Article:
Dream of a New Ramona Town Square Endorsed by Planning Group

Early plans for the 20-acre site include a "box store" that would allow funding for a plaza of pedestrian friendly shops, restaurants and a park.

Cafe Street illustration.
Cafe Street illustration.
The dream of creating a town square atmosphere in Ramona, a place to hang out, shop, eat and drink at small sidewalk cafes, bars, local produce, an art gallery, even a place for kids to fish, was presented to an interested Ramona Community Planning Group at their meeting Thursday.

Most of the group spoke favorably of the idea, which is in it's early conceptual phases, but had concerns with working out the details, especially concerning the need to tie the town square and park environment to a "box store" in order to pay for the project. No vote was made by the planning group.

"My hope is to create a sense of citizenship, a town square where people can share ideas," said Jim Hagey, who owns 20 acres around Elliott Pond, between Ramona and 16th Streets, about 210 yards south of Main Street.

His idea for the area includes three or four small sidewalk cafes, a wine bar, brew pub, art gallery, gazebo for plays, a place for yoga, free Wi-Fi, with the pond in the middle and a lot of shade. It would include a plaza that restaurants share he suggested a local harvest restaurant, with locally grown food.

The catch is that a "box store," such as Trader Joes or Target, would need to sign on to occupy a large chunk of the land and hep fund the town square, otherwise it would be impossible to finance, he said. 

"If a big box wants to come to town and occupy southern section [of Elliot Pond], they could only do it if they help entitle the town square as a benefit to Ramona," he told the planning group.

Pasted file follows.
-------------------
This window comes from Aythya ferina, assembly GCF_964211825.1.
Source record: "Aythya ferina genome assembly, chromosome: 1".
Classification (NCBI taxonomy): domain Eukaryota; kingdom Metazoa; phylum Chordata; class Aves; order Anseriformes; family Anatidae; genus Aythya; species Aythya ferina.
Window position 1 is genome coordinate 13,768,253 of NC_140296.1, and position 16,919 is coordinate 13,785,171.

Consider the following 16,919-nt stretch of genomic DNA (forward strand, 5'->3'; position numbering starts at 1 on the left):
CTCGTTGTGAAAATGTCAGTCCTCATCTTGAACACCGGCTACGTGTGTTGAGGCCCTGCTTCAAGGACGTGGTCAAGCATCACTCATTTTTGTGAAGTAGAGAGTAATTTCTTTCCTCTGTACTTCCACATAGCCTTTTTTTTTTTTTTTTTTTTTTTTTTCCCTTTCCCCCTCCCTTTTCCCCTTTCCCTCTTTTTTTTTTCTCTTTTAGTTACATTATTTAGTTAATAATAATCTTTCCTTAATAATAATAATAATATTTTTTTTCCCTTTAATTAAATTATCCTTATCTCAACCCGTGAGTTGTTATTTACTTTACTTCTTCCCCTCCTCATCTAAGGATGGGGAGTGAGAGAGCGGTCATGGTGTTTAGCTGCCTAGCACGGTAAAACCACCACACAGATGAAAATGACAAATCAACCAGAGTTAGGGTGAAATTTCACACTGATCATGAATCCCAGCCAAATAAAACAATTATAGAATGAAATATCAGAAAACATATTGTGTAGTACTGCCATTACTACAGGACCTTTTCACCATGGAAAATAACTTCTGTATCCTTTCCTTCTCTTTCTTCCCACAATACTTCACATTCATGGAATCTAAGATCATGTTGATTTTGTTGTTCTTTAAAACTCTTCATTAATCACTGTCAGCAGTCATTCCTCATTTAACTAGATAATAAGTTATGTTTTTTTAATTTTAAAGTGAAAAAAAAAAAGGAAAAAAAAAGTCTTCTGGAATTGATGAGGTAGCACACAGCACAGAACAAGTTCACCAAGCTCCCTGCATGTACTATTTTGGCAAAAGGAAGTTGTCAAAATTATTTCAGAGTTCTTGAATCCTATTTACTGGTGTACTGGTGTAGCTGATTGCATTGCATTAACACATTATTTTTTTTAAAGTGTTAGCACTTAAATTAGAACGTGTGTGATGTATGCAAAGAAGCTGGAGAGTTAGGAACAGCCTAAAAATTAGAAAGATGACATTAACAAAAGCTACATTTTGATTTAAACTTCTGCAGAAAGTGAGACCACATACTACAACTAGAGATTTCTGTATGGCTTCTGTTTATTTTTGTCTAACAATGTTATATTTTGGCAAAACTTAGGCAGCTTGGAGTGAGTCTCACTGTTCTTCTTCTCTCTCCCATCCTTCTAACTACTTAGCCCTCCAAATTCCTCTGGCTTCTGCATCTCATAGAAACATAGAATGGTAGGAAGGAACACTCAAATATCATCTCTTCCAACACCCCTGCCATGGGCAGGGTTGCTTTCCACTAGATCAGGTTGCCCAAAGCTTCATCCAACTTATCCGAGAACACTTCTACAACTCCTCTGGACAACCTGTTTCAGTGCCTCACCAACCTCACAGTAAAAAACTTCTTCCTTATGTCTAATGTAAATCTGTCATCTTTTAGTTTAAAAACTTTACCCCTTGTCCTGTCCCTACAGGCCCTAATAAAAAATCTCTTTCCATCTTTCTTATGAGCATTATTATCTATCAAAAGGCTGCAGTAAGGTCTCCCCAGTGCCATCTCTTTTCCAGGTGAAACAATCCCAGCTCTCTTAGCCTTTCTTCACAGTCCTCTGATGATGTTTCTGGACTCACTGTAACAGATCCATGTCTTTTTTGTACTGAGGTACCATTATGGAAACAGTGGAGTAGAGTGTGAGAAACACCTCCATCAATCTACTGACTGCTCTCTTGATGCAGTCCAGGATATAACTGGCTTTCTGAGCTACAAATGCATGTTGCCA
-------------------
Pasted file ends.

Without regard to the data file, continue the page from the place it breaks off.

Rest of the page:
Planner Carl Hickman wondered whether a corporate store would be interested in opening at that site.

"A big box is looking for passerby's, Ramona Street wont support that volume," said Hickman. "The surroundings will need pedestrian infrastructure to bring them to the park."

Ideally the town square would be a pedestrian friendly six acres, said Hagey, adding that sidewalks along H Street would be improved and added.

"I want a rural feeling on the pond, don't want buildings or parking lots coming up to the pond," said Hagey. "Ramona needs this; it's such a friendly town that it's natural."

He even said he wants to put some cows on the property.

Hagey's previous concept for that area was a unique "walkable community," with a pre-1940s feel to it. That project fell apart around the time of the recession because homes on 6,000 square-foot lots would have to be sold for about $450,000. Not something that would have been viable at the time. Cafe Street, which is pictured in images, would keep some of that pre-1940s feel.

Hagey said he's asked all around town what residents would like to see on that land, and he said he's still open to suggestions.

"Teens and others said give us anything, theres nothing to do… give us a place to hang out," said Hagey.

One planner suggested that if the big retail store doesn't work, the town would enjoy a movie theater or a bowling alley.

Planners suggested other potentially roadblocks to the idea, such as some intense seasonal flooding in the area and possible issues with rezoning, but overall applauded Hagey's concept and gumption.